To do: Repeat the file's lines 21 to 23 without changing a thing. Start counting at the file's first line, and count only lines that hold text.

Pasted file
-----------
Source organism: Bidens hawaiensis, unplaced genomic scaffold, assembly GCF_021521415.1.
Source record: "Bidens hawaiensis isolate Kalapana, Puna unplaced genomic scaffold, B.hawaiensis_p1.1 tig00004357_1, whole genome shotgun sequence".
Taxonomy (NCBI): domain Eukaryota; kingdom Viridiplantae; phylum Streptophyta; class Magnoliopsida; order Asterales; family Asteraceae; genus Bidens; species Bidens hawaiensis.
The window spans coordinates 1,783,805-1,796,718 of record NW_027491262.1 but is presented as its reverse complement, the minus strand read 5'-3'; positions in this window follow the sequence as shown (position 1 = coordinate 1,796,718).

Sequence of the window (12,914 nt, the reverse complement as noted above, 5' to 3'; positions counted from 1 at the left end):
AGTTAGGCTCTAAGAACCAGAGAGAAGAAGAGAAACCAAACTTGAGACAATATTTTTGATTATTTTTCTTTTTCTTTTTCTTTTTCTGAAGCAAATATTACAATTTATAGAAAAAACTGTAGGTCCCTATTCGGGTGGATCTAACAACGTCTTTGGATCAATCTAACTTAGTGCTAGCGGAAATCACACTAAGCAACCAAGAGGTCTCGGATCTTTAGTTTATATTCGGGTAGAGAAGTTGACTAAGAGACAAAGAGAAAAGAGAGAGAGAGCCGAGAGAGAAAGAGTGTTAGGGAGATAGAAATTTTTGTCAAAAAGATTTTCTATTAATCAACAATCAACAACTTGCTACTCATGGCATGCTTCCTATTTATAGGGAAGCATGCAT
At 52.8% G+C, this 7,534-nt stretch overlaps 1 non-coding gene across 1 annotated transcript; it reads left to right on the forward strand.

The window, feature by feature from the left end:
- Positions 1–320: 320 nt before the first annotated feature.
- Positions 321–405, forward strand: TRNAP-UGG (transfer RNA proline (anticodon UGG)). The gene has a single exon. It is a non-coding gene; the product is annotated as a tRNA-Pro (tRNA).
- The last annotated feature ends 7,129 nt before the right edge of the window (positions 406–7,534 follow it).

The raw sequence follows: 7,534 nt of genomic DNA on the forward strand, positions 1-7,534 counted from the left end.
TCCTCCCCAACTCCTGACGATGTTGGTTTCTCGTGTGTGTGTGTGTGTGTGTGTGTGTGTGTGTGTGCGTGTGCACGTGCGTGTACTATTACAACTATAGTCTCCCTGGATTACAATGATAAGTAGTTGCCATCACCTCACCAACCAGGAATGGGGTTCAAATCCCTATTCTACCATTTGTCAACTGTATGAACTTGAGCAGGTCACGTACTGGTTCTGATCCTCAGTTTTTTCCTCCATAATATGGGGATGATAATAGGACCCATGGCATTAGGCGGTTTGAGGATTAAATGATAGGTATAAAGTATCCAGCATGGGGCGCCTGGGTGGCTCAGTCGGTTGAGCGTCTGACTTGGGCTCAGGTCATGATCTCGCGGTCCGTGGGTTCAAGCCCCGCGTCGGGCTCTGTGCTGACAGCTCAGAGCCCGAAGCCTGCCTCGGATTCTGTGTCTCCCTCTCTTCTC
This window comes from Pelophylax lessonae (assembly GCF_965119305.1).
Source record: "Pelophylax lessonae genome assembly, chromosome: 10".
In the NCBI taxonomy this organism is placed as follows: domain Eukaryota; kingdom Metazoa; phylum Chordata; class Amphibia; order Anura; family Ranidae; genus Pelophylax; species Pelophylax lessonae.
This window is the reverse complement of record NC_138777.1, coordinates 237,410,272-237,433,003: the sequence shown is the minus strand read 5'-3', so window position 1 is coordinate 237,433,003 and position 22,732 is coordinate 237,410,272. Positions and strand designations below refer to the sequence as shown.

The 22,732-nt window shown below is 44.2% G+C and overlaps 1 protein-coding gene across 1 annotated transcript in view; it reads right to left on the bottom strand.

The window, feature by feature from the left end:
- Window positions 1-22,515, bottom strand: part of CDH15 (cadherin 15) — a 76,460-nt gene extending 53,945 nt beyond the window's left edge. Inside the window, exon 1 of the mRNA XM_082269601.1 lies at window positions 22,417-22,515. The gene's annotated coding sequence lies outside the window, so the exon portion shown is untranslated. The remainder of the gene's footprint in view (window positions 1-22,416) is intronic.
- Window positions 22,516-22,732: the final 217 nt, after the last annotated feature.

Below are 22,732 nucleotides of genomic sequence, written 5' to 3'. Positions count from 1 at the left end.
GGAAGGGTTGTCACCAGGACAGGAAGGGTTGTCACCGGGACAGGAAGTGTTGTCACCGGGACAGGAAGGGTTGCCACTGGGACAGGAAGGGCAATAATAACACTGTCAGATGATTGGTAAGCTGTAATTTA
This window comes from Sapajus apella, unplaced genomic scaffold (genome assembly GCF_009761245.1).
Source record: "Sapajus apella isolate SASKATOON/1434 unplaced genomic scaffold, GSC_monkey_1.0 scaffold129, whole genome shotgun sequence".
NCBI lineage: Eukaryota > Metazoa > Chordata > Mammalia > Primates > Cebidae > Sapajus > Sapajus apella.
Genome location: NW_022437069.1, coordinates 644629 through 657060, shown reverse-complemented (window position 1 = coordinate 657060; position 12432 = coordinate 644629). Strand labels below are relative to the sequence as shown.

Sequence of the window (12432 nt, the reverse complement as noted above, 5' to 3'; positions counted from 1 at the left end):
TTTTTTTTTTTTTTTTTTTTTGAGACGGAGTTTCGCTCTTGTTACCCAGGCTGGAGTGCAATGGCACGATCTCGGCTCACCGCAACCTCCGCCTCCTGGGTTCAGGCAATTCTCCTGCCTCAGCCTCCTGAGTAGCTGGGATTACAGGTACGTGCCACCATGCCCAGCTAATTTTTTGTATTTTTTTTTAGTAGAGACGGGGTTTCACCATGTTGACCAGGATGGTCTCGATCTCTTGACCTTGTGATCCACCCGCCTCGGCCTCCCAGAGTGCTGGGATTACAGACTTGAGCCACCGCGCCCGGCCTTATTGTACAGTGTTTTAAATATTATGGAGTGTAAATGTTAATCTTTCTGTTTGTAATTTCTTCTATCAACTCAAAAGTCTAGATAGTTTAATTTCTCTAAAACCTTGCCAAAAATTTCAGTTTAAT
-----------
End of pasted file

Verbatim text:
- Window positions 22,516-22,732: the final 217 nt, after the last annotated feature.

Below are 22,732 nucleotides of genomic sequence, written 5' to 3'. Positions count from 1 at the left end.
GGAAGGGTTGTCACCAGGACAGGAAGGGTTGTCACCGGGACAGGAAGTGTTGTCACCGGGACAGGAAGGGTTGCCACTGGGACAGGAAGGGCAATAATAACACTGTCAGATGATTGGTAAGCTGTAATTTA